Toronto’s Gordon Mansell is on a mission to bring the King of Instruments out of its religious exile.
You’d never know it from the few number of times the big Gabriel Kney organ at Roy Thomson Hall gets fired up every year, but there is a vast and varied repertoire for the instrument written specifically for the concert stage.
Organists are, by and large, also some of the versatile musicians around, capable of tremendous feats of improvisation, as well as arranging music to suit the versatility of their instruments of choice.
Mansell wants all of Toronto to experience the multi-layered wonders of this repertoire, through his Organix festival. Its most ambitious edition yet kicks off today with a lunchtime concert at the Church of the Holy Trinity and an evening of showtunes at Casa Loma’s Mighty Wurlitzer theatre organ, at 8 p.m.
This week’s Big Bangs come on Wednesday and Friday, when international guests are set to blow the dust out of two of Toronto’s biggest and finest instruments.
Italian master Massimo Nosetti sits himself down at the console of the organ at St. Paul’s Anglican Church on Bloor St to present two rarely heard concertos on Wednesday with trumpet soloist Michael Barth, backed up by a 33-piece orchestra led by Hamilton-area conductor Philip Sarabura.
The richly varied programme includes the Concerto in A minor, Op. 100, by Marco Enrico Bossi (1861-1925), and the Concerto No. 2, in G minor, Op. 177, by Joseph Rheinberger (1839-1901). (There’s even a transcription from Sergei Prokofiev’s Romeo and Juliet ballet score on the bill.)
“I always admire the drama that Rhineberger has created in much of his work,” says Mansell, an accomplished professional organist and the Ontario dealer for Allen organs.
Mansell is a big fan of Nosetti’s. “If there’s an organ concerto, he has performed it,” he says.
This should be a thrilling musical evening. This concert begins early, at 6:30 p.m., to catch people after work and a quick bite to eat.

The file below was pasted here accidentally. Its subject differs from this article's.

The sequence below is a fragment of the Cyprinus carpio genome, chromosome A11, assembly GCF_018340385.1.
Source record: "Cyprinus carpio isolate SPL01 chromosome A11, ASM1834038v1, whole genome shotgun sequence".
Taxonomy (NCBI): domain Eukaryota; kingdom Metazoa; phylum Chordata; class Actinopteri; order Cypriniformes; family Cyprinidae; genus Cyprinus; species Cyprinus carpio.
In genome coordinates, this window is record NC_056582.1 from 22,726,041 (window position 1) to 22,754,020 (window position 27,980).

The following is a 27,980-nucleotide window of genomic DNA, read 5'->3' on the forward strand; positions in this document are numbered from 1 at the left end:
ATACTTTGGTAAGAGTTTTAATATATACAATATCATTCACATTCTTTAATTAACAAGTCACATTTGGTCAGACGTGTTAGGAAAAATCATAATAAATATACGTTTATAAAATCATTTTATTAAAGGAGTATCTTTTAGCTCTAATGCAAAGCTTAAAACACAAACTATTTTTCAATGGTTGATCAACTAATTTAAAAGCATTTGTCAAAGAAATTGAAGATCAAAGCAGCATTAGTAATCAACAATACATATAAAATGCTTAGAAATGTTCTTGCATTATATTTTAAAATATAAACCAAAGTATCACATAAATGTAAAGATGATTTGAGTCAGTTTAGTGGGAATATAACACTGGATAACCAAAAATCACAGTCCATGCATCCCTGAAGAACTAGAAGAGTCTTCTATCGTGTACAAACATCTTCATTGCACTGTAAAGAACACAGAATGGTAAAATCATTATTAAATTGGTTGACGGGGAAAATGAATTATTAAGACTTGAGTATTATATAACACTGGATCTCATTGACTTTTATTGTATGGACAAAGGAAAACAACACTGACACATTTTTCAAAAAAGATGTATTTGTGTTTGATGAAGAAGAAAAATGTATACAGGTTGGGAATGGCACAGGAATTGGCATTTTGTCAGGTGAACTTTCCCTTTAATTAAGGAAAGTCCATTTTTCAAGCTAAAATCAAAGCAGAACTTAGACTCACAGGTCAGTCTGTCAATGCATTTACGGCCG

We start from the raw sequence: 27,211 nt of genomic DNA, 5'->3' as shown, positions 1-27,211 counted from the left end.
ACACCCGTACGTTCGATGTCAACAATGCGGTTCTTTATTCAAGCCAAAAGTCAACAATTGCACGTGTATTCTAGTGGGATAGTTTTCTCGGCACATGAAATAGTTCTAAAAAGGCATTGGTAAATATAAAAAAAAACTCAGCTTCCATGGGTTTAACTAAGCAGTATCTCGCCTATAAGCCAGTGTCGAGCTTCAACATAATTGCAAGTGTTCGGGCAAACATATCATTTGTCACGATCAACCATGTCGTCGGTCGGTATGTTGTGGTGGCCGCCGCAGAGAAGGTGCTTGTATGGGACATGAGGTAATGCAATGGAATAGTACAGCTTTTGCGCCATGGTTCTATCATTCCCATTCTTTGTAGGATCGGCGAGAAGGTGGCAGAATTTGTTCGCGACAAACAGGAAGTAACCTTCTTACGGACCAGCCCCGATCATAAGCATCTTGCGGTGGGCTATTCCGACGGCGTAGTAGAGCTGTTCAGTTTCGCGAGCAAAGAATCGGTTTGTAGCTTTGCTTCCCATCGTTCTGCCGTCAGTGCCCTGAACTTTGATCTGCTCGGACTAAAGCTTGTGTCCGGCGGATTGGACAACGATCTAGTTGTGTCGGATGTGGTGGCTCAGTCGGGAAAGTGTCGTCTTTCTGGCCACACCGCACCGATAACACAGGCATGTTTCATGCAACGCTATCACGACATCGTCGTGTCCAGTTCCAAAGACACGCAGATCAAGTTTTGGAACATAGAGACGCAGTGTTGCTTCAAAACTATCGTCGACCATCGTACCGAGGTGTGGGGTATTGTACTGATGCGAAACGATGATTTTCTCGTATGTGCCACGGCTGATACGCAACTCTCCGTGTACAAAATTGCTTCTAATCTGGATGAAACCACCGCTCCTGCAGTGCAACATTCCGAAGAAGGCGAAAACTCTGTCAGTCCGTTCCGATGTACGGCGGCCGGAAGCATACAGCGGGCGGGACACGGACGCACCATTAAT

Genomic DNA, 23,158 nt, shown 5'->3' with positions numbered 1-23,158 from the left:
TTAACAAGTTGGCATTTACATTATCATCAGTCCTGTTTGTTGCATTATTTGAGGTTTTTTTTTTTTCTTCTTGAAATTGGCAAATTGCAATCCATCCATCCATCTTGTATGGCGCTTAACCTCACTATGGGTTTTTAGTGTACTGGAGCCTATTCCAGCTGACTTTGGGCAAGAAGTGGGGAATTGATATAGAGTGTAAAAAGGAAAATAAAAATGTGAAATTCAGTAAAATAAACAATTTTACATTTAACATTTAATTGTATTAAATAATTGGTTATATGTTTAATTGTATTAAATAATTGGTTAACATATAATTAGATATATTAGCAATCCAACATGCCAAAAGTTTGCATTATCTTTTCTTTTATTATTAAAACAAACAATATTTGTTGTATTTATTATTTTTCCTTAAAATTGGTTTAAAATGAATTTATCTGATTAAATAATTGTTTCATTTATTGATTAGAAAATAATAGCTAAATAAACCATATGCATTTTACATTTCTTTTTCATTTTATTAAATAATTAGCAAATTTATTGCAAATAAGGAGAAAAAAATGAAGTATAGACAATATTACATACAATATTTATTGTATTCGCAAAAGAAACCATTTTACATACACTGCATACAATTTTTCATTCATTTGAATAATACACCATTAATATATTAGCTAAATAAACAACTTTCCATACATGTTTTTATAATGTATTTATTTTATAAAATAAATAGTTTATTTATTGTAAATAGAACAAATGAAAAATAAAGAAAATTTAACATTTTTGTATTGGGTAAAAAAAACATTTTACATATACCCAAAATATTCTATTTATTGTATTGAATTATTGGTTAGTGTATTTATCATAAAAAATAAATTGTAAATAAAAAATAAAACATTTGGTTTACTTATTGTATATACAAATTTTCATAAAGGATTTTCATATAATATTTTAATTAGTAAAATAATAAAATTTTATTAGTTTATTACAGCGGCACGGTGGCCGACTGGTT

(Wednesday’s concert is dedicated to the memory of late Toronto organist Bruce Kirkpatrick Hill, a major fan and advocate of the music of Rhineberger.)
Here’s the opening movement of the Rheinberger Concerto, performed by Balács Szabó with the Heidelberg Philharmonic:
Wednesday’s concert is but one of 15 events that run to June 6, when veteran star of the organ keyboard, Diane Bish, arrives to close this year’s festival with a grand flourish at Metropolitan United Church.
The other big concert this week shows how capable the organ can be in completely taking over a symphony orchestra, thanks to its myriad stops, each designed to mimic the sound of a particular instrument.
A concert-level organ has stops for strings, flutes, woodwinds and brass — enough to raise goosebumps on even the most cynical forearm, if deployed with panache.
British organist Nigel Potts is one of those thrilling performers. He pairs up with fellow Brit, pianist Jeremy Filsell, at Metropolitan United on Friday evening in a showy, attractive programme that culminates in a performance of Sergei Rachmaninov’s Piano Concerto No. 2.
For a taste of this particular treat, here are Potts and Filsell in the third movement of the Rachmaninov concerto, captured last fall at the Cathedral Basilica of the Sacred Heart in Newark, N.J.:
One of the remarkable things about the Organix festival, founded with fellow Toronto organist William O’Meara in 2005, is how Mansell has been able to organize this year’s edition without having a big corporate sponsor. Some of the concerts are supported by individual patrons or cultural organizations, but this festival is built largely on sheer determination.
“I’m a crazy guy,” says Mansell with a chuckle. “When passion gets in the way, logic leaves.”
Fortunately, the musicians he is bringing in over the next 30 days are all as passionate as he is, which makes for great concerts.
It’s well worth giving the King of Instruments a chance. Check out all the details of the festival here, including a multitude of audio and video clips.
Here is Bish with her own composition, Dance of the Trumpets, which is part of her June 6 programme: